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Millions join the Global Climate Strike, ahead of UN Climate Action Summit

Millions join the Global Climate Strike, ahead of UN Climate Action Summit

Yesterday saw the largest climate protest in history, as millions of people across the world - of all generations - came together to demand action to combat climate change.

The movement originated from Greta Thunberg, the Swedish student who started solo striking on Fridays nearly a year ago. Her actions have inspired a global movement, with protests being seen yesterday in an estimated 185 countries.

The Global Climate Strike, which took place yesterday (20th September) and another is planned for the 27th September, brought together the school climate strikes as well as adults from various industries. 

Many left their workplaces in support, including doctors and nurses and employees from firms including Amazon, Google and Facebook.

The strike aimed to “demonstrate that people are no longer willing to continue with business as usual.” Additionally, the strikers were asking for global leaders to “stop burning fossil fuels and ensure a rapid energy revolution with equity, reparations and climate justice at its heart.”

Across the world, many of the protests had their individual themes; for instance, many in the Solomon Islands focused on rising sea levels, coal expansion in Australia and air pollution in India.

Protests began on Friday in the Pacific Islands, with students from nations such as Fiji, Samoa, Tonga, Vanuatu and others raising their voices on the issue of rising sea levels. In Kiribati, the chants “We are not sinking, we are fighting” were heard.

Australia saw more than 300,000 people take to the streets, with around 100 rallies being held across the country. Thunberg tweeted Thursday night, from New York, that “Australia is setting the standard!” 

Hundreds of activists marched through Tokyo, chanting “Climate Justice!” with boards reading “Go Green”, “Save the Earth” and “the Earth is on fire.” 

India’s capital New Delhi saw protests focussed on the high levels of air pollution. One youth striker, Rishika Singh, said: “It’s the poorest who suffer the most. The rich are better off – they make the use of air conditioning and private cars for comfort.”

Primary school children called for climate action, in Nigeria. Many Nigerian cities often receive high volumes of toxic waste, including large quantities of e-waste from the EU.

Oladosu Adenike, from the Fridays4Future campaign in Nigeria, said: “Leaders should listen to what the climate scientists are saying. No leader should forfeit the future of the younger generation.” 

Demonstrations were seen across most European countries, with more than 1.4 million people striking across Germany

Angela Merkel, the German Chancellor, announced on the same day that the coalition government had settled a £48 billion package of new measures to curb carbon emission towards reaching its 2030 climate target. However, the Fridays for Future movement rejected the package as being inadequate.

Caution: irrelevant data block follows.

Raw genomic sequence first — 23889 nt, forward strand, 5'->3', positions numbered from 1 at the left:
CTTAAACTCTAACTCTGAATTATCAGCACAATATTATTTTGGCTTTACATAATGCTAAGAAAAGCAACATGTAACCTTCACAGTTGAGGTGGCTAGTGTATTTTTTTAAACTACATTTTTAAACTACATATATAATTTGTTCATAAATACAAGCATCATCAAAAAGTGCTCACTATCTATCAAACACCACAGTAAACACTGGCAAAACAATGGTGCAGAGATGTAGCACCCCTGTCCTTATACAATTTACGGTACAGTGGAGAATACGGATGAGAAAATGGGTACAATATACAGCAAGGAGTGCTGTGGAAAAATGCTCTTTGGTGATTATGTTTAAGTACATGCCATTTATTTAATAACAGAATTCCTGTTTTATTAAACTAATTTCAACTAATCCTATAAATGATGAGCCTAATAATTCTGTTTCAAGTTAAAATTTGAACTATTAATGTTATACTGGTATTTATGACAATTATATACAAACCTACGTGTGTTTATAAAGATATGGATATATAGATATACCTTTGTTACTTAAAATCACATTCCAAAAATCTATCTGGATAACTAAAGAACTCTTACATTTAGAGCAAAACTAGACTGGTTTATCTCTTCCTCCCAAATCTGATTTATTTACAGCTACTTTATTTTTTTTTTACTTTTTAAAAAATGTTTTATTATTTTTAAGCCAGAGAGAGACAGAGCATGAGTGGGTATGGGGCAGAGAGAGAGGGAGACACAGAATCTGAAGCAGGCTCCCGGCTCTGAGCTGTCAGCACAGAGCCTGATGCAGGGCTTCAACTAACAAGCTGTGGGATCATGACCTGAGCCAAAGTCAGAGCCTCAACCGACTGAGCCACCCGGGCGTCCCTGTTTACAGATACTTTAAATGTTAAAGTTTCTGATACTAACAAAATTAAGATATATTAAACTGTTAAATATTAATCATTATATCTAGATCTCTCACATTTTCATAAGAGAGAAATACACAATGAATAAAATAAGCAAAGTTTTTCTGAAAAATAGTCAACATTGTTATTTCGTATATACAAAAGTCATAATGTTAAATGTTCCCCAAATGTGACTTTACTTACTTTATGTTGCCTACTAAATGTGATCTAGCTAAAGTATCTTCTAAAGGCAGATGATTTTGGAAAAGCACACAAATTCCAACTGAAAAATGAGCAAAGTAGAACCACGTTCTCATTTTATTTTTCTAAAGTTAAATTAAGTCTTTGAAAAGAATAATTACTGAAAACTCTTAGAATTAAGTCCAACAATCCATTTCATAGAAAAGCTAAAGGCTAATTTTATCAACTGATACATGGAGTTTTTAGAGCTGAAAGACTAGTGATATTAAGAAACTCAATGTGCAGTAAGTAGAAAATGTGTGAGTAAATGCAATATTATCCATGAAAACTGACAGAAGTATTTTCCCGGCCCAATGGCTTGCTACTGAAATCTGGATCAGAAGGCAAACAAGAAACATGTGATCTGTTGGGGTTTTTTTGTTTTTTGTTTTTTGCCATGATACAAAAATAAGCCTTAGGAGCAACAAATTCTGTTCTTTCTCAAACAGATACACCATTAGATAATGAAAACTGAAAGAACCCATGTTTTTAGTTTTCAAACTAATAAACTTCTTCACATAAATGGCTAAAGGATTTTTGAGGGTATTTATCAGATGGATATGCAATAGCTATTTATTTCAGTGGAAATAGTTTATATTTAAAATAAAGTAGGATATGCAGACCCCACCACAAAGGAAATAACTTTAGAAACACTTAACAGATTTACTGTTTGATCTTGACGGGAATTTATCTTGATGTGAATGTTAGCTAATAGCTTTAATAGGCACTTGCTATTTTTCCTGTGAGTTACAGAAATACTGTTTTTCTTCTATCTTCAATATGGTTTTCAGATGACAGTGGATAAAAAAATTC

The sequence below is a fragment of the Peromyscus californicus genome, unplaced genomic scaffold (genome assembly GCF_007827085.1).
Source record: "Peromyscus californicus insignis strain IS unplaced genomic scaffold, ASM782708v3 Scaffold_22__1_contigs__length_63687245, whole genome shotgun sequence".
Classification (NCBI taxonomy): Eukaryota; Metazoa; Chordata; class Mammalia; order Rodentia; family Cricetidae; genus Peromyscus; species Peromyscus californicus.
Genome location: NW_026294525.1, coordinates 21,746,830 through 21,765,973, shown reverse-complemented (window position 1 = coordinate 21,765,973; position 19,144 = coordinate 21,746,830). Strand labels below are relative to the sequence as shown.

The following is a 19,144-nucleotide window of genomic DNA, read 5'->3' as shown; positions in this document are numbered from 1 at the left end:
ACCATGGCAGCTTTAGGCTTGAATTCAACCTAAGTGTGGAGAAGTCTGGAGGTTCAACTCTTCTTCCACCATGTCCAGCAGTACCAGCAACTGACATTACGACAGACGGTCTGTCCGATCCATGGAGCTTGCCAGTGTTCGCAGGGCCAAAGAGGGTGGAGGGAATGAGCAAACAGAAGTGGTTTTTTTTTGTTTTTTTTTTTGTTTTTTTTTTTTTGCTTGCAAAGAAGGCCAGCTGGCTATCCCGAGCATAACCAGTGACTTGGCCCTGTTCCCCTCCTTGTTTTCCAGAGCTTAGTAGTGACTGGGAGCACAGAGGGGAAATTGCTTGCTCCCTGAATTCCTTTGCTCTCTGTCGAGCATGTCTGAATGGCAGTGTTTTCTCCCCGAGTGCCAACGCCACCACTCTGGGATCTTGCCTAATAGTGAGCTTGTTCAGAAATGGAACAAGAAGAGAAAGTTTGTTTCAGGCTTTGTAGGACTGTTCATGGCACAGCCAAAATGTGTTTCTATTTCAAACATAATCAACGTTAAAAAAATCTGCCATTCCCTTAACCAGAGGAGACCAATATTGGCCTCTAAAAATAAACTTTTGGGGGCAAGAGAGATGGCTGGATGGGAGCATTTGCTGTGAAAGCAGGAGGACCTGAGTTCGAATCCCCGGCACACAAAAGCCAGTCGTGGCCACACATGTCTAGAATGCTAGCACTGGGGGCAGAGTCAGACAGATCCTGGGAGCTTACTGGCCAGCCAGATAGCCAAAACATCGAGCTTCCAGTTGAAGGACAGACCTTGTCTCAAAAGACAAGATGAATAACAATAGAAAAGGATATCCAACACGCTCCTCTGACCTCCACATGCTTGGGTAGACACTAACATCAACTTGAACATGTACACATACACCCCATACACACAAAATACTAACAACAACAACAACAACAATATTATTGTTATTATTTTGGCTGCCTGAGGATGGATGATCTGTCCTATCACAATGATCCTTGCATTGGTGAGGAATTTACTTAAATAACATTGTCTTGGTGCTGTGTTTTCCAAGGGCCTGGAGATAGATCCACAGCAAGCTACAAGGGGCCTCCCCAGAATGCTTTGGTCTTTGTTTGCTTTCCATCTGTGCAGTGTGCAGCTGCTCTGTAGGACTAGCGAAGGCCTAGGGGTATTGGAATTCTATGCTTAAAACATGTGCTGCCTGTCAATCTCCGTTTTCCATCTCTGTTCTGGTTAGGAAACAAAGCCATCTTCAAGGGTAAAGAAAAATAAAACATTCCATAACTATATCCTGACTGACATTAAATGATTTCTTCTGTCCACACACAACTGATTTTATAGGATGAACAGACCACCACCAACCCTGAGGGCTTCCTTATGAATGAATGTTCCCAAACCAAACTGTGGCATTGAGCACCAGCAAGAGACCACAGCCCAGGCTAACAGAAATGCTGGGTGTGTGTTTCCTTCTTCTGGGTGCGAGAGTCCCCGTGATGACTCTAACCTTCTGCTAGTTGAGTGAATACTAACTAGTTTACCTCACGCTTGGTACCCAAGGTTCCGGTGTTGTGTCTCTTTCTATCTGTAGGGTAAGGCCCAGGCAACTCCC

The UK saw thousands of people joining the global movement, with an estimated 100,000 attending a rally in central London. Additionally, more than 20,000 people were marching in Edinburgh and around 3-4,000 in Belfast, while around 200 other events were organised across the UK.

Education Secretary, Gavin Williamson, said: “They should be learning, they shouldn't be bunking off and it's very irresponsible for people to encourage children to do so."

While the strikes gained support from London Mayor Sadiq Khan, Green Party MP Caroline Lucas and Liberal Democrat leader Jo Swinson.

Jeremy Corbyn, the Labour leader, gave a speech to the climate change protestors. He told young people at the Westminster rally that the “whole generation have brought [climate change] centre stage and I am absolutely delighted about that.” 

The protests concluded in New York, with the education chiefs in the city permitting all the 1.1 million school children to attend the climate strikes and the chance to hear Greta Thunberg’s speech at the rally.

During her speech, she told the crowd: “We will do everything in our power to stop this crisis from getting worse, even if it means skipping school or work, because this is more important,” She added: “Why should we study for a future that is being taken away from us?”

Many other protests took place across the Americas, including in Boston, Miami, San Francisco, Rio de Janeiro, Mexico City and Brasília.

The protests took place ahead of the UN Climate Action Summit, taking place on 23rd September. The summit is being convened by the UN Secretary-General, António Guterres, to raise ambitions and increase climate action. 

The Climate Action Summit is aiming to provide a platform for government, business and civil society to increase their commitments made in the Paris Agreement and working towards reaching net-zero emissions by mid-century.

The Secretary-General told journalists in New York that “There will be dozens of summits, meetings and side events. But I can distil the significance of all these discussions into two words: ambition and action. I see the high-level week as an excellent opportunity to showcase the United Nations as a centre for solutions and a driver for meaningful, positive change in people’s lives.” 

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